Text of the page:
Barack Obama’s alleged half-brother, born 1970. Dreams from My Father states that the Obama family doubt Abo and Bernard are the biological sons of Barack Obama, Sr. He had been an auto parts supplier in Nairobi, Kenya, and has one child. Bernard converted to Islam as an adult and has said: “I’m a Muslim, I don’t deny it. My father was raised a Muslim. But it’s not an issue. I don’t know what all the hullabaloo is about.”[110] He resides in Bracknell, England, with his mother Kezia.[110]


    • Portlander says:

      You give any credence that Obama’s father is not Obama? The Chicago connection seems reasonably possible, if not completely probable.

      • Steve Sailer says:

        James Fallows hinted in the New York Times last year that maybe he doesn’t believe Obama Jr. is the son of Obama Sr., but I’d bet against that. Crosses between Northern Europeans and Nilotics are so rare that we have a hard time figuring out what they ought to look like.

        Half-brother George Obama in D’Souza’s “2016” documentary looks and has the body language of the President, while remaining extremely Nilotic. It’s a memorable moment on film.

      • That Guy says:

        Take a look at this pic and judge for yourself:

        Then this one:

        Looks like Barry Marshall Davis to me… talk about the Manchurian Candidate…

      • gcochran9 says:

        There was a day when people tried to hide their craziness. That was then, this is now.

      • Steve Sailer says:

        Frank Marshall Davis looked very West African. The President looks more delicately East African.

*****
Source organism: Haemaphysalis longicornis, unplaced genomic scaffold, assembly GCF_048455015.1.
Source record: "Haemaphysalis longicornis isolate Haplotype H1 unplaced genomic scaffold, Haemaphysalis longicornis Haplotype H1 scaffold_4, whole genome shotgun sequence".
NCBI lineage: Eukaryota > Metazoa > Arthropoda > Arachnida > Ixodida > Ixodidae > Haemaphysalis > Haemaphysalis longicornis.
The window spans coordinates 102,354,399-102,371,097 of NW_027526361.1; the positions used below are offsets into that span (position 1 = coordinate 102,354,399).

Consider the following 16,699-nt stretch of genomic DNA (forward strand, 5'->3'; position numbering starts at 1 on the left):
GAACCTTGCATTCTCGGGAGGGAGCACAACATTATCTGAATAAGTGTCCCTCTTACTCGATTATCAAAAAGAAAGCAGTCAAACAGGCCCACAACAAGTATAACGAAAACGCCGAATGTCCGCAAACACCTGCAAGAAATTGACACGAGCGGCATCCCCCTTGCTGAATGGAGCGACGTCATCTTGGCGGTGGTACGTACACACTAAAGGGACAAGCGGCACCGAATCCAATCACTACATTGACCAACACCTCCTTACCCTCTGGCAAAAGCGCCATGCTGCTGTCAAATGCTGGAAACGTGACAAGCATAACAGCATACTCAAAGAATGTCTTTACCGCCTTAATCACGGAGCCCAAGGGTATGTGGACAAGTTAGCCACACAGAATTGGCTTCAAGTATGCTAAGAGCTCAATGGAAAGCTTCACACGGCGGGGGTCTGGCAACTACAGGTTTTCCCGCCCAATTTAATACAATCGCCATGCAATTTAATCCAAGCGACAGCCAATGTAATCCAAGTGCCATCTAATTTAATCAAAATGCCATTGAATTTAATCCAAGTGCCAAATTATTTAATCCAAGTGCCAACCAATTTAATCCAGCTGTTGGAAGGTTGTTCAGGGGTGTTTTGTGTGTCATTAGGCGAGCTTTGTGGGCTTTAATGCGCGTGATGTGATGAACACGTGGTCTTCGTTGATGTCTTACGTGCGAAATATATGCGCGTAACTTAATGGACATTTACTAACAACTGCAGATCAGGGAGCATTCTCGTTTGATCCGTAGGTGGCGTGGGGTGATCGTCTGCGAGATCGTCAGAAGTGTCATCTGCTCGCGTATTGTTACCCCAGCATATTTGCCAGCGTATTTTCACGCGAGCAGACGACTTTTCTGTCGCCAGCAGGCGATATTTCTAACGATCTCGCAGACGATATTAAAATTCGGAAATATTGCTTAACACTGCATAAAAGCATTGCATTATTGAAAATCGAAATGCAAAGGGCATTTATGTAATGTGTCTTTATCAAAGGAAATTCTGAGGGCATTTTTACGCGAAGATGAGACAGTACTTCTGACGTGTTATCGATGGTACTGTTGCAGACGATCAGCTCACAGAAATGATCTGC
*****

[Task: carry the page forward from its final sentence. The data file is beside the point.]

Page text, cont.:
• Portlander says:

        He does have that “Tall Tree” thing going. But I knew a couple of those types in high school and they weren’t of recent immigration stock. So, tall-skinny isn’t completely unique. Albeit, he kept his for far longer than typical for most, which would indicate towards Nilotic genes.

      • Steve Sailer says:

        Frank Marshall Davis looked a lot like Chicago Mayor Harold Washington, whose election inspired Obama to abandon his career path in international relations and move to Chicago to become a Chicago politician. Maybe Harold Washington was Obama’s real dad!!! (Of course, I gather that Harold wasn’t the fathering type.)

  7. Matt says:

    A Sykes-Y Chromosome check wouldn’t be able to tell if non-paternity were especially high with the father’s” more handsome, successful brothers (or paternal cousins, or other patrilineal members of a “clan sykes”).

    But I don’t see that anyone can really make a case that this is especially common, so this is small complaint.

  8. Steve Sailer says:

    Can anyone find that 1999 study of paternal misattribution in Mexico that Greg and Henry and I kicked around lo these many years ago? It showed a steep gradient by class.

    • Greying Wanderer says:

      “It showed a steep gradient by class.”

      If you think about it from a male-female point of view and divide socio-economic layers into top, middle and bottom then based on anecdata i think you’d expect to find

      – women at the top are unlikely to have an illegitimate kid with a man from the middle or bottom

      – women in the middle are unlikely to have an illegitimate kid with a man from the bottom

      – men at the top are more likely to have an illegitimate kid with a woman from the middle or bottom

      – men in the middle are more likely to have illegitimate kid with a woman from the bottom